Pennsylvania’s Loyalsock Trail: a Thru-Hiking Guide
Though it occasionally appears on lists of “short long trails” in the US, Pennsylvania’s Loyalsock Trail is still fairly unknown. That’s unfortunate, because not only is it a wonderful scenic trail, it’s also a great way to get an end-to-end thru-hike under your belt in relatively short time.
Total Distance: 59.2 miles
Location: North-Central PA, between the towns of Williamsport and Dushore.
Western trailhead: PA-87, Williamsport, PA Eastern trailhead: Mead Rd., Dushore, PA
Time to Finish: 4-6 days, depending on fitness, desired pace, and arrival time
The LT has a nice mix of forest, vistas, streams, and history. Angel Falls, reached via a short side trail at mile 23, is a must-visit. Farther on, the historic buildings near mile 20 offer a look into the past, and Alpine View (mile 36) and World’s End State Park (mile 46) offer scenic valley views. Near the end of the hike, the “Haystacks” of Loyalsock Creek are a cool geological formation and a nice area to relax. The trail follows old railroad grades, logging roads, Native American paths, and trails laid by the Boy Scouts in the ’50s.
Though there are a fair amount of water crossings, most are small and you may be able to rock-hop all of them save the final one over Loyalsock Creek, where a car/pedestrian bridge is provided.
Most of the LT runs through State Forest land, which generally allows backcountry camping following LNT principles. There are a few sections that follow roads and private land, where camping is not allowed; it also passes through World’s End State Park, which only allows camping in official campgrounds. These areas are all spelled out in the Alpine Club’s trail guide. Generally speaking, there are established sites at the best places to camp, and most of the sites have water sources nearby.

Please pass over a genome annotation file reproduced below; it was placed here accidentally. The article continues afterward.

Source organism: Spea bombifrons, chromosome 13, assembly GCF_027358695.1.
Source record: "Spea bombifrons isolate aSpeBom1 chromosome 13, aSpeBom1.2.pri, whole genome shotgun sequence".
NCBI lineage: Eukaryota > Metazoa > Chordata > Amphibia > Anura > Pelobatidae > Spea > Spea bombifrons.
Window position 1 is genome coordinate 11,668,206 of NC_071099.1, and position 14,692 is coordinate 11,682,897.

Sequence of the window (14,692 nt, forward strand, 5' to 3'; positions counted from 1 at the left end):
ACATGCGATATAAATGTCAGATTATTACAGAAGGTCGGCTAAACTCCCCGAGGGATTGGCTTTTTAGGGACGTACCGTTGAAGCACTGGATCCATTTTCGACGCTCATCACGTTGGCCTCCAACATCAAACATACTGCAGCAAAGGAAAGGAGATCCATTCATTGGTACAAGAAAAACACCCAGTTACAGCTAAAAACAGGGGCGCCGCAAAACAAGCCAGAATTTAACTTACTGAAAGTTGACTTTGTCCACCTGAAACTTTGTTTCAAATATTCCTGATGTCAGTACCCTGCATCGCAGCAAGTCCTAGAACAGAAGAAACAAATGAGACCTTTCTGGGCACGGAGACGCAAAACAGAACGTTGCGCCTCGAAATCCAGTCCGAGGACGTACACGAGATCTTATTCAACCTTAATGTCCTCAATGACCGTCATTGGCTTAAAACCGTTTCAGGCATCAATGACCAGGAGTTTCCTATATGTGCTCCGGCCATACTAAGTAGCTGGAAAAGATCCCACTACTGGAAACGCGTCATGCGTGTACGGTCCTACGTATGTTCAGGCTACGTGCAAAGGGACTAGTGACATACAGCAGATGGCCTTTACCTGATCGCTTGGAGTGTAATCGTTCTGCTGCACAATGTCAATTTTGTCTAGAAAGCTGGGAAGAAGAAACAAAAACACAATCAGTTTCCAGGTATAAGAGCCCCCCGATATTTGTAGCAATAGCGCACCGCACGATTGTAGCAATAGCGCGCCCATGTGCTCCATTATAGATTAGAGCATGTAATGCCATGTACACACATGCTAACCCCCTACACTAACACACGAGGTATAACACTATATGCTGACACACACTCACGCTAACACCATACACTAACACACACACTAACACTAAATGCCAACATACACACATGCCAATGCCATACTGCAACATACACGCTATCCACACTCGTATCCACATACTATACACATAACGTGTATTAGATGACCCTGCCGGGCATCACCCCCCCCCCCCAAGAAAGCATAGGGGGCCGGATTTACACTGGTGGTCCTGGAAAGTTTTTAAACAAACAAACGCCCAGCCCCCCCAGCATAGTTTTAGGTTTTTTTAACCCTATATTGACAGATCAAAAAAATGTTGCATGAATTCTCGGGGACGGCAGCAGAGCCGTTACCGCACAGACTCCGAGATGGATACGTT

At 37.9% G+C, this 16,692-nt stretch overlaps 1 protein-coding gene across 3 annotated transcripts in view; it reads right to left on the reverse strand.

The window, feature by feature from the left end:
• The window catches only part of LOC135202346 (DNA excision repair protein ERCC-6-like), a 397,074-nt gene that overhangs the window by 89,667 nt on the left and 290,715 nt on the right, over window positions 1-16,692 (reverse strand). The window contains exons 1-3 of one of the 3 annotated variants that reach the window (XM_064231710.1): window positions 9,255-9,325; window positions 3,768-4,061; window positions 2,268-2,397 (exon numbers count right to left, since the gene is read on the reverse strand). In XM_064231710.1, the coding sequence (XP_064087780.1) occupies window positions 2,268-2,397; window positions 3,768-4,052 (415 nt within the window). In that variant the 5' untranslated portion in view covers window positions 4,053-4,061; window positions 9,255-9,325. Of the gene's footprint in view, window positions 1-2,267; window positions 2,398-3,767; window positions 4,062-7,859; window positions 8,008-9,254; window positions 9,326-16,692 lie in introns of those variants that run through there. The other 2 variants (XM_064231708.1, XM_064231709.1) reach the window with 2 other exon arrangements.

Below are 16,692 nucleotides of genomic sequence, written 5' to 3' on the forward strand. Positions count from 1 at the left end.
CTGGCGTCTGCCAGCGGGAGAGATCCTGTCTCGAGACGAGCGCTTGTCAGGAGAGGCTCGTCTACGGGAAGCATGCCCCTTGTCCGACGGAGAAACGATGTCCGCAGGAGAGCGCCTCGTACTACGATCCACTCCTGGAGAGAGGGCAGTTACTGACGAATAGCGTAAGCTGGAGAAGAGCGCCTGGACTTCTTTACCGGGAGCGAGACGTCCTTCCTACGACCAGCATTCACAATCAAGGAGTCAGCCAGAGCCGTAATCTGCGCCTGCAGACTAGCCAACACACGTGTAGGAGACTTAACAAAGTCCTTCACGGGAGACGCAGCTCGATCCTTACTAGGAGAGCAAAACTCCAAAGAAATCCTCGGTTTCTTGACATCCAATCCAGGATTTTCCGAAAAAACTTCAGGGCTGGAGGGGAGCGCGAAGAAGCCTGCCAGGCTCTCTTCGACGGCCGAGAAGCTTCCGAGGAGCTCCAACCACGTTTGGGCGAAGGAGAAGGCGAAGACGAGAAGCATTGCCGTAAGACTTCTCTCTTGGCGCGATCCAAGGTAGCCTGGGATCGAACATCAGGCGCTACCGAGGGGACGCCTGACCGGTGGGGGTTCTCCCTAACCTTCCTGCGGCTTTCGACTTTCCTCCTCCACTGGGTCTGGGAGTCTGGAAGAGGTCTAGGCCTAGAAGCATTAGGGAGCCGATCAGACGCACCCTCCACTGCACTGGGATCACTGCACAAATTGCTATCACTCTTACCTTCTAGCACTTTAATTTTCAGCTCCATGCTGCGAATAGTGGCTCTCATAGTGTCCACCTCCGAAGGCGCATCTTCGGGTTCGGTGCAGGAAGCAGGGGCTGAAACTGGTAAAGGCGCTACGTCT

Most LT thru-hikers start at the Western trailhead. This gets the hardest part of the trail out of the way first (the first five miles are quite hilly), and saves the most scenic area (World’s End State Park) for the end. If you’re using a shuttle service, it also leaves your car in a bigger, nicer lot.
The fastest known finish time appears to be an absurd 13 hours and 32 minutes, though most of us aren’t in that kind of shape. I suggest a minimum of four days/three nights for the trail, though it would be easy to stretch it to four or five nights without it getting boring.
Water is fairly plentiful along the trail, as are established campsites. The Alpine Club’s guide has great information about distances between both.
If you have two cars and want to set up a shuttle of your own, it’s certainly possible. However, the Western trailhead only has parking for a few cars, so get there early if you want a spot. The Eastern trailhead has plenty of parking and a nice, well-maintained restroom. It’s about 45 minutes from one trailhead to the other by car.
If you need a shuttle service, the Alpine Club has a listing on their site. Their site looks like it’s from the ’90s, but the shuttle information seems to get updated regularly, and was current when I hiked it. Expect to pay around $40/person for a pickup at one trailhead and a drop-off at the other. You may also try crowdsourcing a shuttle from the Loyalsock Trail Facebook group.
When to Go
I thru-hiked the trail in March; it was still cold (down to 20 degrees), but there was no longer snow on the ground. I had the trail completely to myself between miles 5 and 59. The two best seasons are probably Spring–when the trail’s numerous streams and waterfalls would really come alive–and Fall, which would be a great time to visit for the foliage. One time that is explicitly NOT recommended is during bear and deer hunting season, which stretches from the Monday before Thanksgiving to mid-December. Check with the Pennsylvania Game Commission for exact dates.
Maps & Guides
The Alpine Club of Williamsport’s Loyalsock Trail Guide is a must-have, and comes in a rustic-looking cover. It’s very detailed, featuring maps, historical information, mileages, and campsite suggestions. You can purchase it by mail, online, or at certain retailers in the area, including the World’s End park office.
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